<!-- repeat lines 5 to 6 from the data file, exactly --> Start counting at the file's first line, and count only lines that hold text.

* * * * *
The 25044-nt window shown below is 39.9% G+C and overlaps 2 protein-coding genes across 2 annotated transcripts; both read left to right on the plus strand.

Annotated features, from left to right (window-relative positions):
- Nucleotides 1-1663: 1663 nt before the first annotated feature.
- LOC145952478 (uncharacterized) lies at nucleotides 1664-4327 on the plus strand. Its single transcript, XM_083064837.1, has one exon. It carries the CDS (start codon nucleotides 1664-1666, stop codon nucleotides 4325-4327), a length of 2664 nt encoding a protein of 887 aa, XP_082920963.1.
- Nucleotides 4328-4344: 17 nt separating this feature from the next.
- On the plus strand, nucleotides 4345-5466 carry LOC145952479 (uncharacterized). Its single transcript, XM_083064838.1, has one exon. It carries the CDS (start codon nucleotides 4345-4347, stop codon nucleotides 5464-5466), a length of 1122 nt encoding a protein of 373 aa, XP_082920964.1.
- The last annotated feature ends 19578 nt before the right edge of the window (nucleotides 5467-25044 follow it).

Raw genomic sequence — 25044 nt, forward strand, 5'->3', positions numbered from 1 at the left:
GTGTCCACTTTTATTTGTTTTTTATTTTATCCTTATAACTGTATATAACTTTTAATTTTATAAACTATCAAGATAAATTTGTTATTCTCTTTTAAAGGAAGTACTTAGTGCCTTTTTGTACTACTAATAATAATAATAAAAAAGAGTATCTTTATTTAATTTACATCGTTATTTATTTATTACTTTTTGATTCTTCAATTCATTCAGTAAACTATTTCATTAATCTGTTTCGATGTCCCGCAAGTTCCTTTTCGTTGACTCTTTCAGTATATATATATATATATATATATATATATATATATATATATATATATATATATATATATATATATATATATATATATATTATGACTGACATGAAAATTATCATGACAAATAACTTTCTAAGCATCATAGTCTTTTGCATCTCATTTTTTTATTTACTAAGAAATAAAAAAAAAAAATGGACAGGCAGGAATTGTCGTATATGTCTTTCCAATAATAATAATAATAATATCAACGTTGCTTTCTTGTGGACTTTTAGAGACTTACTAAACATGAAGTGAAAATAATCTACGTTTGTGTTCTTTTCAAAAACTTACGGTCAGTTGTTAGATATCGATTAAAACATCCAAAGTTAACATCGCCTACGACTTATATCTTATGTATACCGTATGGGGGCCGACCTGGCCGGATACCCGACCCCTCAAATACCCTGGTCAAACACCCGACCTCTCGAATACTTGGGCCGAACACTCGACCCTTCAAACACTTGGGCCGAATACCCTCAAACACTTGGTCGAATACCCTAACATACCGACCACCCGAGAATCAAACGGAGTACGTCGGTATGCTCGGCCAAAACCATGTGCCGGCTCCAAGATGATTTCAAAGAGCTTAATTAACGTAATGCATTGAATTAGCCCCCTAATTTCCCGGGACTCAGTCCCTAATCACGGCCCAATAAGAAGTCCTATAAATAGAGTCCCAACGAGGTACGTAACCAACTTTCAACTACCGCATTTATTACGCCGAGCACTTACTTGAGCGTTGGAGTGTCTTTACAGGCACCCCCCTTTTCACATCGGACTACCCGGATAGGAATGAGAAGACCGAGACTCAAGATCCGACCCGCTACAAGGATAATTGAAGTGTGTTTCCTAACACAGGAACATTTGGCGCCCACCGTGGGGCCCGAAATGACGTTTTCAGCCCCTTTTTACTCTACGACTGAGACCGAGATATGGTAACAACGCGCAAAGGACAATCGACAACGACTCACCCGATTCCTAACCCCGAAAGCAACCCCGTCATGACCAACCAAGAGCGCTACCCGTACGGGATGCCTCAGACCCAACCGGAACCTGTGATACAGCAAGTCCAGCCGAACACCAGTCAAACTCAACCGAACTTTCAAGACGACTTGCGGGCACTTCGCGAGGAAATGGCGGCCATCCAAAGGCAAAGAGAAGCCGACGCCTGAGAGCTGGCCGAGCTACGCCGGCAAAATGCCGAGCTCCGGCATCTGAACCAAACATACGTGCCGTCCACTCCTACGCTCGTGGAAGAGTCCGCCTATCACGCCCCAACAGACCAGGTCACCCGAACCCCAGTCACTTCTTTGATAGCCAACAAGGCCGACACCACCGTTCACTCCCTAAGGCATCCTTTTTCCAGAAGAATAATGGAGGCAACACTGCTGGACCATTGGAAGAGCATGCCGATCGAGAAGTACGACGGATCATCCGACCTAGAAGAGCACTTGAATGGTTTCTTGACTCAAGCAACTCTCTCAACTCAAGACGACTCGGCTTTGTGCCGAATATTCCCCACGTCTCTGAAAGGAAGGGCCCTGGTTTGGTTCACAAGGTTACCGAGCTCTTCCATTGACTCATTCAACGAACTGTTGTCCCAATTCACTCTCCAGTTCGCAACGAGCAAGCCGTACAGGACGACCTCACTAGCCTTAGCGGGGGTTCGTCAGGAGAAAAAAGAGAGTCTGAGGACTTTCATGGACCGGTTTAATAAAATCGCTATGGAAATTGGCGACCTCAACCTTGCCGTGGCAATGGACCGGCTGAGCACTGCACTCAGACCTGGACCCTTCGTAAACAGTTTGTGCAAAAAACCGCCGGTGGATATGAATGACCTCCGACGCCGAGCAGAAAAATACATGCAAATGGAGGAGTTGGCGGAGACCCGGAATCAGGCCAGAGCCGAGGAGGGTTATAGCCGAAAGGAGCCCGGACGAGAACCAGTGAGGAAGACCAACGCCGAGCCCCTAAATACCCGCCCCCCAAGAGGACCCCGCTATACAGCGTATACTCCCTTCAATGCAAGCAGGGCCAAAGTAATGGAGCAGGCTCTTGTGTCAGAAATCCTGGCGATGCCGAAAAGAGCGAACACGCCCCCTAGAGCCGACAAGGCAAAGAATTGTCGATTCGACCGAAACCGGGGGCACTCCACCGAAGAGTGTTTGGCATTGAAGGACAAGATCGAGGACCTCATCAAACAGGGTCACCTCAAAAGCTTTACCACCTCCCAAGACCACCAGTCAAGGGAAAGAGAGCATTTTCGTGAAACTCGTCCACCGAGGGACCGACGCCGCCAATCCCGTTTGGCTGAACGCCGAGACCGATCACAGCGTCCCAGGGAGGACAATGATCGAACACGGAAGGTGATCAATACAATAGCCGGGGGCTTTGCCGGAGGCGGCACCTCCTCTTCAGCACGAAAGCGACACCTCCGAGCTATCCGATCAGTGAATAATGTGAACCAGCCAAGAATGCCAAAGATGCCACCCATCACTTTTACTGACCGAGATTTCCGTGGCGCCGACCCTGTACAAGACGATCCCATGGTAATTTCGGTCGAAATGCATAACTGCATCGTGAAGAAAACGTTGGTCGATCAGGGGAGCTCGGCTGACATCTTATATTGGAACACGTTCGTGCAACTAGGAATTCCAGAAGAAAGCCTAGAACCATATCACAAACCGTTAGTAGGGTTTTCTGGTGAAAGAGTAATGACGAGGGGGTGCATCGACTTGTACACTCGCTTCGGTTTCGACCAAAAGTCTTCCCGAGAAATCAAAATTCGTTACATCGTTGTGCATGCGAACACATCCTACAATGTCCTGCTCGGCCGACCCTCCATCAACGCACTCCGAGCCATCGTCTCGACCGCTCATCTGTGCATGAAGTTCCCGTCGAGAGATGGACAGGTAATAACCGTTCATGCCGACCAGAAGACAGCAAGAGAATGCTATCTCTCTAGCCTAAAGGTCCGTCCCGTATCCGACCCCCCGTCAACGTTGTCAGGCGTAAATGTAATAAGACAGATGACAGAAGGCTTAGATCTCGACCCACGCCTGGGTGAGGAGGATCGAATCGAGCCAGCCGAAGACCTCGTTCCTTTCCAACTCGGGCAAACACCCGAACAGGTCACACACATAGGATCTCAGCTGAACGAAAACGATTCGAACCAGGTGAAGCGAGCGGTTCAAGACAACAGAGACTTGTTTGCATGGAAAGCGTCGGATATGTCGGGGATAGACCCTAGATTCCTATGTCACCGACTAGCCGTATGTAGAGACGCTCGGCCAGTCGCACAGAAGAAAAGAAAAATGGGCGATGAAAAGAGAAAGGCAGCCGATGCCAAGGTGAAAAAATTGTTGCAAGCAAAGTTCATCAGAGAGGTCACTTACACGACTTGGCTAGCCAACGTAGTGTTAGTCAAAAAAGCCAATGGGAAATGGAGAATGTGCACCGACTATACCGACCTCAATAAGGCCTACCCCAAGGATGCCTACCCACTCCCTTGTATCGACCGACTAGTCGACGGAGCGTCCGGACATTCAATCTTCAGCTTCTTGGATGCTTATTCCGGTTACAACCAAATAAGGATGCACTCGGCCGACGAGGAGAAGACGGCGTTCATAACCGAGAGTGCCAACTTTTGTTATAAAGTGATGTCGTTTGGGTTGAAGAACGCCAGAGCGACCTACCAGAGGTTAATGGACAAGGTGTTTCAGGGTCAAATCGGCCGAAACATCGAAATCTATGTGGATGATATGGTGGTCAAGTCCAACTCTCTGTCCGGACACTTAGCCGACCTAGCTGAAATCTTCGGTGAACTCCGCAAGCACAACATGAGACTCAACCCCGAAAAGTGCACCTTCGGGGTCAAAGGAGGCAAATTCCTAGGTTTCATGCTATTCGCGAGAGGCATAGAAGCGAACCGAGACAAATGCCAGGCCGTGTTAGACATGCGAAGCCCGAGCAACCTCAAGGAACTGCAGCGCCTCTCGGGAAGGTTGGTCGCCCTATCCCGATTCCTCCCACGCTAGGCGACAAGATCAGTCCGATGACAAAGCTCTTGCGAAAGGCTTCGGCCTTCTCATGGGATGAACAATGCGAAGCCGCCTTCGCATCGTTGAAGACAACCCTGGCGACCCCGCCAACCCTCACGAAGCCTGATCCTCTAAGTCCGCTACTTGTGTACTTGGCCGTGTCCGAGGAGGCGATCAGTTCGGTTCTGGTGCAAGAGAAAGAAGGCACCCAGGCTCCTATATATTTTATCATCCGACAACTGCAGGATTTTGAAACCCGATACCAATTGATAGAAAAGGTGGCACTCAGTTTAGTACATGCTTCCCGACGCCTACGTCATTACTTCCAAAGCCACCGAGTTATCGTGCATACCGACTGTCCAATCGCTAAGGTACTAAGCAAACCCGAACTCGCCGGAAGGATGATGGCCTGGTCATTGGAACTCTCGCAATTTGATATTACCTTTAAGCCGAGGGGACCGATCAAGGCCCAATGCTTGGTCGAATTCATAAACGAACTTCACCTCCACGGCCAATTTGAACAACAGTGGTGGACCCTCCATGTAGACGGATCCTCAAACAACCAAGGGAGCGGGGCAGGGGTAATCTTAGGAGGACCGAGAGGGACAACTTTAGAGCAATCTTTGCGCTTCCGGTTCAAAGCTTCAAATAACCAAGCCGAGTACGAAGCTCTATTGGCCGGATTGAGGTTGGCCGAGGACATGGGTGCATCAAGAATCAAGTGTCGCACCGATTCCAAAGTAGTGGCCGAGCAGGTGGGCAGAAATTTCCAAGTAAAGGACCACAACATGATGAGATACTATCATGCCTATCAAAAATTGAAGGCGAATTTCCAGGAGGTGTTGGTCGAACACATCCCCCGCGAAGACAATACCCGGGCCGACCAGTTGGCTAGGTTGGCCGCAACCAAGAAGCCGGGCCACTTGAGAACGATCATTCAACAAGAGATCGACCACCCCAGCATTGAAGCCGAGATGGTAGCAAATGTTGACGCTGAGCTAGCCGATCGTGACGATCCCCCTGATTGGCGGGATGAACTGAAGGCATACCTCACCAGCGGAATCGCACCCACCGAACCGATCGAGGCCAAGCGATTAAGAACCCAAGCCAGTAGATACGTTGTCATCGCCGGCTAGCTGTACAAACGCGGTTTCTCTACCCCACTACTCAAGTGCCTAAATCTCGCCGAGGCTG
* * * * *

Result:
- Nucleotides 4328-4344: 17 nt separating this feature from the next.
- On the plus strand, nucleotides 4345-5466 carry LOC145952479 (uncharacterized). Its single transcript, XM_083064838.1, has one exon. It carries the CDS (start codon nucleotides 4345-4347, stop codon nucleotides 5464-5466), a length of 1122 nt encoding a protein of 373 aa, XP_082920964.1.